Microsoft Retail More Like Brick-and-Mortar Advertising Depots



Microsoft (s msft) is counting on a turncoat to help jump-start its recently-announced efforts to compete with Apple (s aapl) on the retail store front. Former VP of Apple’s Real Estate department, George Blankenship, has been confirmed as a consultant attached to Microsoft’s retail efforts, which should bear fruit beginning this fall.

Blankenship is responsible for shaping the way Apple chose to place its inaugural retail locations, along high traffic routes in places with extremely high property values. The gamble was that being in upscale shopping centers would offset the high lease price of the store locations because it would attract bigger fish, or shoppers with more money to spend and more inclination to spend it.

That’s apparently the approach Microsoft wants to copy when setting up its own brick-and-mortar chain, which will obviously carry hardware from a variety of manufacturers, since it doesn’t make any computers. Those third-party partners might be interested to know that Microsoft’s apparent goal with its shiny, new, expensively placed stores won’t actually be to move product, but to showcase it.

AppleInsider cites an earlier leak as suggesting that Microsoft will be using the storefronts more as an environment for hands-on demos and product showcasing than as a place to aggressively sell product. I think it realizes that it will have a hard time staying competitive with the wide range of online and traditional retailers who sell its products, many of whom have much more leeway with regard to pricing than Apple generally allows its authorized resellers.

In a world in which ignoring advertising is becoming easier to do (TiVo, ad blockers, consumer resistance through overexposure), Microsoft might be on to something with a brick-and-mortar retail approach to raising brand awareness. The Apple Store, after all, is an iconic monolith in the mind of the American consumer, owing to the unity and uniqueness of its design. Let’s see if Redmond can come up with something equally evocative.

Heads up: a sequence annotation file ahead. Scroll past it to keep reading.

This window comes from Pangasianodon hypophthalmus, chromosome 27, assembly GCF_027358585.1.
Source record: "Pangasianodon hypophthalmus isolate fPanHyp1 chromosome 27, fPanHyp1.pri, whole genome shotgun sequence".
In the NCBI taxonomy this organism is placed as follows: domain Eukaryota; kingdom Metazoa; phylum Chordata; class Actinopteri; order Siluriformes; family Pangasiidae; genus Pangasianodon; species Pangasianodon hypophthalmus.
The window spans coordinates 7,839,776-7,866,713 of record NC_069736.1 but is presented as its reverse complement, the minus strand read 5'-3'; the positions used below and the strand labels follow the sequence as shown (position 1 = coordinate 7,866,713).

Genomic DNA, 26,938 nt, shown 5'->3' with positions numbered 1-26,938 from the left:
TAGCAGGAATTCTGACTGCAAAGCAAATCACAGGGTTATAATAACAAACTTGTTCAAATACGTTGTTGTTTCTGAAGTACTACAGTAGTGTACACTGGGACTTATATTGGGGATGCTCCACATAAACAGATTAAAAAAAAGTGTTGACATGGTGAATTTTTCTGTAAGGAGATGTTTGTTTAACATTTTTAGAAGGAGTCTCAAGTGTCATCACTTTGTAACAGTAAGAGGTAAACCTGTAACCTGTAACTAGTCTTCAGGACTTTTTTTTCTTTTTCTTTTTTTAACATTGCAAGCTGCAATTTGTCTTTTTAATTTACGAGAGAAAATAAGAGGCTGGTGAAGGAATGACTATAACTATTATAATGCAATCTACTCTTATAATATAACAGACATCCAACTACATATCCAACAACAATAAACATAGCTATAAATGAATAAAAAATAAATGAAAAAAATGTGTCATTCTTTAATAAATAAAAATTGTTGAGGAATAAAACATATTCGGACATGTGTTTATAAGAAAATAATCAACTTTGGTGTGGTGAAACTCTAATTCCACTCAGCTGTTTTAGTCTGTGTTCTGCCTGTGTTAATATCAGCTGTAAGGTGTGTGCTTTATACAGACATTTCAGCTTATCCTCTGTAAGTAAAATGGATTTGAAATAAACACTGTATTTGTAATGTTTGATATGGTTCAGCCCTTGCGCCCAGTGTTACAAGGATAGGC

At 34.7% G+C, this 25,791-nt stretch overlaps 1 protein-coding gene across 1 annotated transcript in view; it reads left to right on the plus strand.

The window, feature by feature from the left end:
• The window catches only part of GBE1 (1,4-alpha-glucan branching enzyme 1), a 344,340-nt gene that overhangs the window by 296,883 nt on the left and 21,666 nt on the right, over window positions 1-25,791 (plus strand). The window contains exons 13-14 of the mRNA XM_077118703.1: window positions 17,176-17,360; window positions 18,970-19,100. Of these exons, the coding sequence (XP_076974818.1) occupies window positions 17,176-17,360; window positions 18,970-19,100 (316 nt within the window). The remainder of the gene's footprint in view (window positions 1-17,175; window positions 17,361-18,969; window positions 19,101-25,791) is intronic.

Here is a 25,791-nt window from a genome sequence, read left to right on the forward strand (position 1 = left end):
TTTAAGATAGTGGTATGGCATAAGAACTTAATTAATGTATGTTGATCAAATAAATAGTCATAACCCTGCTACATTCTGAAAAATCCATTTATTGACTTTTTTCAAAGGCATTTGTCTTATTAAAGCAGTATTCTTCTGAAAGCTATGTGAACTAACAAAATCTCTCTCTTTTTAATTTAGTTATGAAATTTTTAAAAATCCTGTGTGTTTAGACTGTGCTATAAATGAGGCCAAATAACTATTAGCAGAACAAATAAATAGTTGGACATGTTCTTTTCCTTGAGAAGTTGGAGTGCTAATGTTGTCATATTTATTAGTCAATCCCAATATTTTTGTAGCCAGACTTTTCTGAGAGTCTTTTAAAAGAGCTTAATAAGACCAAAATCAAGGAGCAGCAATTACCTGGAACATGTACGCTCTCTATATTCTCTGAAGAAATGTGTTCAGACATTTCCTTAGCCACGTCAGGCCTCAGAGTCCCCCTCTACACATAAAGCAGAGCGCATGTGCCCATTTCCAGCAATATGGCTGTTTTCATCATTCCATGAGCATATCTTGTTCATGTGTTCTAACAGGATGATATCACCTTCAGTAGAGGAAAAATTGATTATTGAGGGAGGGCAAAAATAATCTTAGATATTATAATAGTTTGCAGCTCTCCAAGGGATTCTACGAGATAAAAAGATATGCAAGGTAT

When the MS store concept was first announced, I couldn’t believe it was as dumb as it sounded–surely they had something in mind. But no, it’s as dumb as it sounded. Living in Seattle and knowing some MS employees, I’ll let you in on a secret: it’s GM all over again.


Microsoft spends its advertising money downing Apple but when it comes to business strategy, it’s all about belated importing Apple’s ideas, but having them fail in fire because the very ideas Apple creates cannot work in Microsoft’s corporate environment. Yet, Microsoft never realizes this, and so becomes a millstone around the neck of its shareholders.

HD Boy

Microsoft – an increasingly pathetic lack of innovation.

Howie Isaacks

This will be entertaining. Dell tried this in Dallas at Northpark Center one floor above, and across from the Apple store. It didn’t do well. Consumers can test drive and buy Windows at Best Buy, Fry’s… anyplace that sells computers. Why would they go out of their way to visit a Microsoft store?


I wonder if microsoft will have employees like the apple genius?


Lets remember that Dell tried to do the same. The problem is, Microsoft like Dell and Gateway before them will have an uphill battle trying to make a boutique environment with commodity goods. Apple’s goods are not a commodity which is why they were able to be successful.


Sony tried this with their Sony Style retail stores. And while they actually had products you want to see and feel, I don’t remember many visitors at checkout.


So true. Case in point is Lenox Mall in Atlanta, GA. The Sony Style store is dead (assuming its still in business) and the Apple store has what appears to be more traffic than ANY store in the mall.


Renting at the most expensive locations and not selling very much sounds like very expensive advertising!

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